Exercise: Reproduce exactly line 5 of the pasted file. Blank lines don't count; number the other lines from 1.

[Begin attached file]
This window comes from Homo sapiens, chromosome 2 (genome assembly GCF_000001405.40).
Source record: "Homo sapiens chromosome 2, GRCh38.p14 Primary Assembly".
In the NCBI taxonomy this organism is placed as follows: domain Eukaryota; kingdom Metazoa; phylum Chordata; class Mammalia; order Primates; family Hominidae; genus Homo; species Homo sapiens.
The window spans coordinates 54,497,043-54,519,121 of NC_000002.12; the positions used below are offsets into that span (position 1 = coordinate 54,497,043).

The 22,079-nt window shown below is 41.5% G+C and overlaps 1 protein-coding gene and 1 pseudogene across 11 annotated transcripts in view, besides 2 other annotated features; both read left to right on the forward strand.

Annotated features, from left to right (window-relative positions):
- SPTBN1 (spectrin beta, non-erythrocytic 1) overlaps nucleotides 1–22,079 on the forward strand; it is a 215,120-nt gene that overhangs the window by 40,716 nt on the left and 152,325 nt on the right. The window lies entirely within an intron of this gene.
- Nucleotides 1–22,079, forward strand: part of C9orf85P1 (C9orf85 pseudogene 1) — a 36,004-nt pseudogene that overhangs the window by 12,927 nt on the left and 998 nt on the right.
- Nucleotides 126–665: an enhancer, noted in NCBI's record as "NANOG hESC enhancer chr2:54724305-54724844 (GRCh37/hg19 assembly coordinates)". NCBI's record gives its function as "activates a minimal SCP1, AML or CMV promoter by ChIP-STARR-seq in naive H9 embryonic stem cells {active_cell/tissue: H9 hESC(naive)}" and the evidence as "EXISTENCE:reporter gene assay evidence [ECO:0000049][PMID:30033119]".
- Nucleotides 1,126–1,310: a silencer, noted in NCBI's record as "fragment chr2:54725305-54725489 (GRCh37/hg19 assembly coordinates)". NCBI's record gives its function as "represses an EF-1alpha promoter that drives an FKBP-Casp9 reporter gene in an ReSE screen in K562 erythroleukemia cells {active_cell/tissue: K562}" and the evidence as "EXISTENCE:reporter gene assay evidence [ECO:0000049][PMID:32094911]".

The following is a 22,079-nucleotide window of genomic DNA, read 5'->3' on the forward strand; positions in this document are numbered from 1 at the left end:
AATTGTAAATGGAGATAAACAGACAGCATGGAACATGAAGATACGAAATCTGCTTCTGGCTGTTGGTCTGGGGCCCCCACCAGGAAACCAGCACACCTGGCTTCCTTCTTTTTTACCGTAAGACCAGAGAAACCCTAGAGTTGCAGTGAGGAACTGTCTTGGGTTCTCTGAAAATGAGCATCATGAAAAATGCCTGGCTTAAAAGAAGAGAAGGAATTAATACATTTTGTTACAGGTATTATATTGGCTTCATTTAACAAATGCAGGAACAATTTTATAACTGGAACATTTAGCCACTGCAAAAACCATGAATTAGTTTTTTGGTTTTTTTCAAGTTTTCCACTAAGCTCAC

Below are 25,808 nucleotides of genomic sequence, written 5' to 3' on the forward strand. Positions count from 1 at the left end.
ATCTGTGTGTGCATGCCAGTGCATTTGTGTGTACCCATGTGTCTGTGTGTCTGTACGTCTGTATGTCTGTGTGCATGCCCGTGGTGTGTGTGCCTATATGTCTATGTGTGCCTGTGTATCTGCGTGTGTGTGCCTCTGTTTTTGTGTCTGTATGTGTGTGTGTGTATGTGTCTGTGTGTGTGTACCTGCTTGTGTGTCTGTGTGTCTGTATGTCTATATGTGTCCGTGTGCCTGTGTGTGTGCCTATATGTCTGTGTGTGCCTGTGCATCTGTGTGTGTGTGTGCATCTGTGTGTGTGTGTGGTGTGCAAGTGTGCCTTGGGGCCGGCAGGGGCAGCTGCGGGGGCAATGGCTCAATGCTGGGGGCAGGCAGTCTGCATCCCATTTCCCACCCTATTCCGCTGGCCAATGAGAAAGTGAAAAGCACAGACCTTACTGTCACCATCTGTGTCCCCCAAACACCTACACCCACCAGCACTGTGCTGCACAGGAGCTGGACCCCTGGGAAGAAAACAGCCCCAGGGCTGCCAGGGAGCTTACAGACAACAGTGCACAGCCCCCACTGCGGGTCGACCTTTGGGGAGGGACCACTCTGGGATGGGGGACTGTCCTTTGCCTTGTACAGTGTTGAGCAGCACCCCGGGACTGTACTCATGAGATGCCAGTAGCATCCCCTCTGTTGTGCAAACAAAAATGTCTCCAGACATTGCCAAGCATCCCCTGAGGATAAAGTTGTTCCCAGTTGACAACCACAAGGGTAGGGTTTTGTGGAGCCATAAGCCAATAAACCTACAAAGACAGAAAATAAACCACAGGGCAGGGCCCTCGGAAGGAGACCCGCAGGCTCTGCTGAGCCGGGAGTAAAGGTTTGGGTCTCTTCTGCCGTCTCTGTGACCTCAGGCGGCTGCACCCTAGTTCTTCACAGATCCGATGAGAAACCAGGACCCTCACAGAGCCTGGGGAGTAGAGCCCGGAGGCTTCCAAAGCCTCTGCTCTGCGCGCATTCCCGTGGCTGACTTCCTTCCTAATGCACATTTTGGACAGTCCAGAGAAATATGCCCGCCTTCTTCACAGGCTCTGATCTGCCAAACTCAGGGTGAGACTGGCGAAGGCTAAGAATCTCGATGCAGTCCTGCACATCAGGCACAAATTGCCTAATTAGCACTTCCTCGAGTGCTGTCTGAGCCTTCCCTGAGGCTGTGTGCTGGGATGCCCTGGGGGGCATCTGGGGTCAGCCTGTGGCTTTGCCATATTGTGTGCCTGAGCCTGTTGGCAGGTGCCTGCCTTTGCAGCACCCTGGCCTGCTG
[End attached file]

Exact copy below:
The 22,079-nt window shown below is 41.5% G+C and overlaps 1 protein-coding gene and 1 pseudogene across 11 annotated transcripts in view, besides 2 other annotated features; both read left to right on the forward strand.